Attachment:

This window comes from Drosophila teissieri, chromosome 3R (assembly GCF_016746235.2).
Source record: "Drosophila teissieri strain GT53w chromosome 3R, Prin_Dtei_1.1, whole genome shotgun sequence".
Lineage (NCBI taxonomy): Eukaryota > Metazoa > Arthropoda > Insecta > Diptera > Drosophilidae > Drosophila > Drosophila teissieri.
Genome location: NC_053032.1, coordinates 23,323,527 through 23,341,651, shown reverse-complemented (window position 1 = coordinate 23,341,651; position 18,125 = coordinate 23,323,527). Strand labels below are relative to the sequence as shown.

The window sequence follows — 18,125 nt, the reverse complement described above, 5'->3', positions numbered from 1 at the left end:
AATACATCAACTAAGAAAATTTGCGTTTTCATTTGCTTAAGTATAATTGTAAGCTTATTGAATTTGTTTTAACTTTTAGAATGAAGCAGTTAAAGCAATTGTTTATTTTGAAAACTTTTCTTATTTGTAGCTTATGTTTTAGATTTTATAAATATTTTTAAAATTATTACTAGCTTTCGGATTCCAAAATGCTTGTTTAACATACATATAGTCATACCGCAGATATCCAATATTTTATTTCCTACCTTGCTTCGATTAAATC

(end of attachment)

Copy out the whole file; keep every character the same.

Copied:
This window comes from Drosophila teissieri, chromosome 3R (assembly GCF_016746235.2).
Source record: "Drosophila teissieri strain GT53w chromosome 3R, Prin_Dtei_1.1, whole genome shotgun sequence".
Lineage (NCBI taxonomy): Eukaryota > Metazoa > Arthropoda > Insecta > Diptera > Drosophilidae > Drosophila > Drosophila teissieri.
Genome location: NC_053032.1, coordinates 23,323,527 through 23,341,651, shown reverse-complemented (window position 1 = coordinate 23,341,651; position 18,125 = coordinate 23,323,527). Strand labels below are relative to the sequence as shown.

The window sequence follows — 18,125 nt, the reverse complement described above, 5'->3', positions numbered from 1 at the left end:
AATACATCAACTAAGAAAATTTGCGTTTTCATTTGCTTAAGTATAATTGTAAGCTTATTGAATTTGTTTTAACTTTTAGAATGAAGCAGTTAAAGCAATTGTTTATTTTGAAAACTTTTCTTATTTGTAGCTTATGTTTTAGATTTTATAAATATTTTTAAAATTATTACTAGCTTTCGGATTCCAAAATGCTTGTTTAACATACATATAGTCATACCGCAGATATCCAATATTTTATTTCCTACCTTGCTTCGATTAAATC